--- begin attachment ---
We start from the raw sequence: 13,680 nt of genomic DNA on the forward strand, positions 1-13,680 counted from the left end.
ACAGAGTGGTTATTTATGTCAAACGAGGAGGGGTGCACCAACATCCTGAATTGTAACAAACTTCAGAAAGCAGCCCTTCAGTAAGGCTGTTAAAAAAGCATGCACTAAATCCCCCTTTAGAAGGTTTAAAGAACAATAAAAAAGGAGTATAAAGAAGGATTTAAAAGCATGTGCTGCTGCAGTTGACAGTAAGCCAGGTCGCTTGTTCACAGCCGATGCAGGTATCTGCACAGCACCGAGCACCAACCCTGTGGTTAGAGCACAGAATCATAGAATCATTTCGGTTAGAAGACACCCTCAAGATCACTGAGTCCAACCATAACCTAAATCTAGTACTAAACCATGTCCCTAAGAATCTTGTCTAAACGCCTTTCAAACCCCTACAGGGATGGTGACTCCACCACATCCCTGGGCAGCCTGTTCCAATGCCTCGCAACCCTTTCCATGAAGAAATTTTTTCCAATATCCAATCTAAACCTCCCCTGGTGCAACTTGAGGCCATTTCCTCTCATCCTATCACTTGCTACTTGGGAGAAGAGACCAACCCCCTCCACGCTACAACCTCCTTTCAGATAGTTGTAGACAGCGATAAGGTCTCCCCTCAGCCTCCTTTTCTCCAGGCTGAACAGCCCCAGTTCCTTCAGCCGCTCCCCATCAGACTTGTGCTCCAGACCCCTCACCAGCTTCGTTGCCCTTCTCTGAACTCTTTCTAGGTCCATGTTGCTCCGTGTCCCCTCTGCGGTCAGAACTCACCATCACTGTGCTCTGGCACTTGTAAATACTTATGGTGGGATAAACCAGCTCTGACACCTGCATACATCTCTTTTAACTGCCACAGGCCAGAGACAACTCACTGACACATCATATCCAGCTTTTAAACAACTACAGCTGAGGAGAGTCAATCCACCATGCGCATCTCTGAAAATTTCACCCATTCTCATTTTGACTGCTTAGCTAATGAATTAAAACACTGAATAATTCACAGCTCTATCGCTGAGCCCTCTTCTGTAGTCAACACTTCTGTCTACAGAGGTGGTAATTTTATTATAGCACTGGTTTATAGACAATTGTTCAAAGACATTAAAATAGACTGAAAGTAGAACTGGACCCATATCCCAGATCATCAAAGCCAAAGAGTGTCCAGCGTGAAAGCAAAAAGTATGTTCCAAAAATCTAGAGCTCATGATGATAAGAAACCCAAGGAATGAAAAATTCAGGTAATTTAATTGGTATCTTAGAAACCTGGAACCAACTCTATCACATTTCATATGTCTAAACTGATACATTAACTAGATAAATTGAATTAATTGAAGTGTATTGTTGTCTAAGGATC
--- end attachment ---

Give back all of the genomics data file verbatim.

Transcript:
We start from the raw sequence: 13,680 nt of genomic DNA on the forward strand, positions 1-13,680 counted from the left end.
ACAGAGTGGTTATTTATGTCAAACGAGGAGGGGTGCACCAACATCCTGAATTGTAACAAACTTCAGAAAGCAGCCCTTCAGTAAGGCTGTTAAAAAAGCATGCACTAAATCCCCCTTTAGAAGGTTTAAAGAACAATAAAAAAGGAGTATAAAGAAGGATTTAAAAGCATGTGCTGCTGCAGTTGACAGTAAGCCAGGTCGCTTGTTCACAGCCGATGCAGGTATCTGCACAGCACCGAGCACCAACCCTGTGGTTAGAGCACAGAATCATAGAATCATTTCGGTTAGAAGACACCCTCAAGATCACTGAGTCCAACCATAACCTAAATCTAGTACTAAACCATGTCCCTAAGAATCTTGTCTAAACGCCTTTCAAACCCCTACAGGGATGGTGACTCCACCACATCCCTGGGCAGCCTGTTCCAATGCCTCGCAACCCTTTCCATGAAGAAATTTTTTCCAATATCCAATCTAAACCTCCCCTGGTGCAACTTGAGGCCATTTCCTCTCATCCTATCACTTGCTACTTGGGAGAAGAGACCAACCCCCTCCACGCTACAACCTCCTTTCAGATAGTTGTAGACAGCGATAAGGTCTCCCCTCAGCCTCCTTTTCTCCAGGCTGAACAGCCCCAGTTCCTTCAGCCGCTCCCCATCAGACTTGTGCTCCAGACCCCTCACCAGCTTCGTTGCCCTTCTCTGAACTCTTTCTAGGTCCATGTTGCTCCGTGTCCCCTCTGCGGTCAGAACTCACCATCACTGTGCTCTGGCACTTGTAAATACTTATGGTGGGATAAACCAGCTCTGACACCTGCATACATCTCTTTTAACTGCCACAGGCCAGAGACAACTCACTGACACATCATATCCAGCTTTTAAACAACTACAGCTGAGGAGAGTCAATCCACCATGCGCATCTCTGAAAATTTCACCCATTCTCATTTTGACTGCTTAGCTAATGAATTAAAACACTGAATAATTCACAGCTCTATCGCTGAGCCCTCTTCTGTAGTCAACACTTCTGTCTACAGAGGTGGTAATTTTATTATAGCACTGGTTTATAGACAATTGTTCAAAGACATTAAAATAGACTGAAAGTAGAACTGGACCCATATCCCAGATCATCAAAGCCAAAGAGTGTCCAGCGTGAAAGCAAAAAGTATGTTCCAAAAATCTAGAGCTCATGATGATAAGAAACCCAAGGAATGAAAAATTCAGGTAATTTAATTGGTATCTTAGAAACCTGGAACCAACTCTATCACATTTCATATGTCTAAACTGATACATTAACTAGATAAATTGAATTAATTGAAGTGTATTGTTGTCTAAGGATC